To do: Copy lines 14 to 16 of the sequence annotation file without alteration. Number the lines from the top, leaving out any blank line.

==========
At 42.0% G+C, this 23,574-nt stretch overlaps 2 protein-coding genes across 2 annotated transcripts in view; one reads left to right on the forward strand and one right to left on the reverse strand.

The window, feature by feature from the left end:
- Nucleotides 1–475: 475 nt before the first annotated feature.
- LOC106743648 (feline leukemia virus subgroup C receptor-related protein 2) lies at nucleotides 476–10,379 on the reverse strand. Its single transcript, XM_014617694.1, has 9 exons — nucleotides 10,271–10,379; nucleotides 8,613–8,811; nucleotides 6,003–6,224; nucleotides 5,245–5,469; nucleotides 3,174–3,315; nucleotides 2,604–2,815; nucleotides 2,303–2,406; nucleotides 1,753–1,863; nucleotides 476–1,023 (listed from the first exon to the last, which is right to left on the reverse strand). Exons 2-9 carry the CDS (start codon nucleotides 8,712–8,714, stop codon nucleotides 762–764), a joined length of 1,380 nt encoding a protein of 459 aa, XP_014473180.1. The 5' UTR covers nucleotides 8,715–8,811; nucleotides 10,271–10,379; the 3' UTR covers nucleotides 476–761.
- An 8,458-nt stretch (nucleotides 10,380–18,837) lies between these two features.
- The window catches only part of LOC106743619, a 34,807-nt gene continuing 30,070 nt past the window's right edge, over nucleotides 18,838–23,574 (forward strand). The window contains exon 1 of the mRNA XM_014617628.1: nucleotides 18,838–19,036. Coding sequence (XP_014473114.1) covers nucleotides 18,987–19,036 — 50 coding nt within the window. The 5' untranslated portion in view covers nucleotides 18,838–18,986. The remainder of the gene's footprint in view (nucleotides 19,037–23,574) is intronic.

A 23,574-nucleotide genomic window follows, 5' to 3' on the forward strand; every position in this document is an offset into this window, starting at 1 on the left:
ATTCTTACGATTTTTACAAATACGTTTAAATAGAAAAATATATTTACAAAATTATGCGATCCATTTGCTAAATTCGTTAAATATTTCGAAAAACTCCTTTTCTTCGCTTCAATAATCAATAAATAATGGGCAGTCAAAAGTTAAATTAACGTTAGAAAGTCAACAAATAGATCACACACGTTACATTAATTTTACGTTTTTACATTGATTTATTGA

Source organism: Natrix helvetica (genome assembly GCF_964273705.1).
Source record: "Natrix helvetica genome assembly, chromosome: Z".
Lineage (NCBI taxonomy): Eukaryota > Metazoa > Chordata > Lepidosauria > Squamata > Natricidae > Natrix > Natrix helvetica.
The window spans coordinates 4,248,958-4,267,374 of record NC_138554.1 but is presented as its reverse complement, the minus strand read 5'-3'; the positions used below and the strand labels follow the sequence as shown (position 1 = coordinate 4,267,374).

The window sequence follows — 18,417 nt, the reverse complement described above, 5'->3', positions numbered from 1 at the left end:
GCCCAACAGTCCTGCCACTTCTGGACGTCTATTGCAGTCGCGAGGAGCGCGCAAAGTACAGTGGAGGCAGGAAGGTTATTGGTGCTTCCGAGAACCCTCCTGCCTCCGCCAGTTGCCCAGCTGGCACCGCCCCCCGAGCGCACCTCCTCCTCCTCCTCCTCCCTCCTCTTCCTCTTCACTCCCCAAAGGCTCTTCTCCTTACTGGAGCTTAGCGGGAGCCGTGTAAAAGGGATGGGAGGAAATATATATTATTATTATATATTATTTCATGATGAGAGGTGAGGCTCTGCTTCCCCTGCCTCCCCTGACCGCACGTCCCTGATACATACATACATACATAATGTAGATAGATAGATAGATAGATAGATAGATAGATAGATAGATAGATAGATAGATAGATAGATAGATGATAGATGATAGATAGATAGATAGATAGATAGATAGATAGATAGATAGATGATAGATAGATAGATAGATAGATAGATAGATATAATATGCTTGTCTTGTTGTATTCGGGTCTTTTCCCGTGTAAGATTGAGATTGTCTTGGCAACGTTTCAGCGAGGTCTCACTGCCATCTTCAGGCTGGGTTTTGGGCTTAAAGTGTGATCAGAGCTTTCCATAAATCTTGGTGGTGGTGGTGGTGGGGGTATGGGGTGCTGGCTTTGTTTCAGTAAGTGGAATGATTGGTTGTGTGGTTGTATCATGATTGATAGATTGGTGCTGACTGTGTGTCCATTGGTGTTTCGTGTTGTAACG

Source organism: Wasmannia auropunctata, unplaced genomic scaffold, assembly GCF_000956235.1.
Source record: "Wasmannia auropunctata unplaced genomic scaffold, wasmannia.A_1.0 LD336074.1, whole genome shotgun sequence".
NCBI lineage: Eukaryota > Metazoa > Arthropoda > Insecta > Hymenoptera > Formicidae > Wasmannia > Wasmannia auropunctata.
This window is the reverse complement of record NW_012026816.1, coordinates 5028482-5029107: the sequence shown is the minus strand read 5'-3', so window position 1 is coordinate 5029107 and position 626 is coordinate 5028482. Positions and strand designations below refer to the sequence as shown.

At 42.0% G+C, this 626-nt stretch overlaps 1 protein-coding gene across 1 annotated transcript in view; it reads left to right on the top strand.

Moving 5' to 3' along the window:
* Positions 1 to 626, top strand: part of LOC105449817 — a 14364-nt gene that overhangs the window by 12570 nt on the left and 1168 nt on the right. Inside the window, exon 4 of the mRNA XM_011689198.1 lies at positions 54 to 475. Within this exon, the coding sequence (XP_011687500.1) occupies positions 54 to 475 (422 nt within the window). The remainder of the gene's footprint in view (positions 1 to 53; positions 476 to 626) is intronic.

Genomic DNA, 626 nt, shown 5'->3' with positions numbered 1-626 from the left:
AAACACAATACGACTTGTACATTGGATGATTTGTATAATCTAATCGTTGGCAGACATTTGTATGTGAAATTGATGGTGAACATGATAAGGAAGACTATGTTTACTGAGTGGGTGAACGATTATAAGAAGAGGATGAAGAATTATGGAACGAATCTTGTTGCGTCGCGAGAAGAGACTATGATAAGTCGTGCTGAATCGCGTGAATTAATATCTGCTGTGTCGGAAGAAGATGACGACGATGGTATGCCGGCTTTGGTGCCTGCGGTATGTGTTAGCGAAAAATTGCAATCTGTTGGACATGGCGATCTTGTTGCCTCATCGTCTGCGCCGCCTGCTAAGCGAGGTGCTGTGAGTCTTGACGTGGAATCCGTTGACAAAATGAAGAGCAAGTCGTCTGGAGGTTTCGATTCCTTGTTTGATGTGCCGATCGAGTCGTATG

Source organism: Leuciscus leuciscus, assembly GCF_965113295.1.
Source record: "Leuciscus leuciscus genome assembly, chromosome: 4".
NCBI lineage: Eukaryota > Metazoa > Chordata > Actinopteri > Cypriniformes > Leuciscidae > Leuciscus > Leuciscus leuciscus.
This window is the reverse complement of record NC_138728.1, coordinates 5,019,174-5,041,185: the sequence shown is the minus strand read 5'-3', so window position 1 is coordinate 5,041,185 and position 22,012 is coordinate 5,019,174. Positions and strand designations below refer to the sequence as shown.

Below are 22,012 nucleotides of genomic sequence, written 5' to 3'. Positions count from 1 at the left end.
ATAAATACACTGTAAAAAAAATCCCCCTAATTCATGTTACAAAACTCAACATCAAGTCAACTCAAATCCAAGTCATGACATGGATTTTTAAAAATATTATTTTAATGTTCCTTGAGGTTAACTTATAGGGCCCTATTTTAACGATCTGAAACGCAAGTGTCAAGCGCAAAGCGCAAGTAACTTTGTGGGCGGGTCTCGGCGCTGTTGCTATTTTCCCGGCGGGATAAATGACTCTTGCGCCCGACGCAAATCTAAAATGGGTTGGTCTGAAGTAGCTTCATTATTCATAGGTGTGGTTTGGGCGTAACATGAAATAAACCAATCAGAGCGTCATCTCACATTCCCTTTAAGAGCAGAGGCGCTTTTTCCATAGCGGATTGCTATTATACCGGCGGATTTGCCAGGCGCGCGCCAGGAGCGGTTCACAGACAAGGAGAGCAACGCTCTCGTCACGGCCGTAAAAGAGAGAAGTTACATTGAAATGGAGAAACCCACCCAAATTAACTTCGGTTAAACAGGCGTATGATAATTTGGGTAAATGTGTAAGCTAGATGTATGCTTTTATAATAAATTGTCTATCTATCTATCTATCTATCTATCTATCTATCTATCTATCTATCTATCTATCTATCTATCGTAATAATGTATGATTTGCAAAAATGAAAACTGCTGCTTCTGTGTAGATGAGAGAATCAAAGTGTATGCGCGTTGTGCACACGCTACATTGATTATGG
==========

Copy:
GCCCAACAGTCCTGCCACTTCTGGACGTCTATTGCAGTCGCGAGGAGCGCGCAAAGTACAGTGGAGGCAGGAAGGTTATTGGTGCTTCCGAGAACCCTCCTGCCTCCGCCAGTTGCCCAGCTGGCACCGCCCCCCGAGCGCACCTCCTCCTCCTCCTCCTCCCTCCTCTTCCTCTTCACTCCCCAAAGGCTCTTCTCCTTACTGGAGCTTAGCGGGAGCCGTGTAAAAGGGATGGGAGGAAATATATATTATTATTATATATTATTTCATGATGAGAGGTGAGGCTCTGCTTCCCCTGCCTCCCCTGACCGCACGTCCCTGATACATACATACATACATAATGTAGATAGATAGATAGATAGATAGATAGATAGATAGATAGATAGATAGATAGATAGATAGATAGATGATAGATGATAGATAGATAGATAGATAGATAGATAGATAGATAGATAGATGATAGATAGATAGATAGATAGATAGATAGATATAATATGCTTGTCTTGTTGTATTCGGGTCTTTTCCCGTGTAAGATTGAGATTGTCTTGGCAACGTTTCAGCGAGGTCTCACTGCCATCTTCAGGCTGGGTTTTGGGCTTAAAGTGTGATCAGAGCTTTCCATAAATCTTGGTGGTGGTGGTGGTGGGGGTATGGGGTGCTGGCTTTGTTTCAGTAAGTGGAATGATTGGTTGTGTGGTTGTATCATGATTGATAGATTGGTGCTGACTGTGTGTCCATTGGTGTTTCGTGTTGTAACG

Source organism: Wasmannia auropunctata, unplaced genomic scaffold, assembly GCF_000956235.1.
Source record: "Wasmannia auropunctata unplaced genomic scaffold, wasmannia.A_1.0 LD336074.1, whole genome shotgun sequence".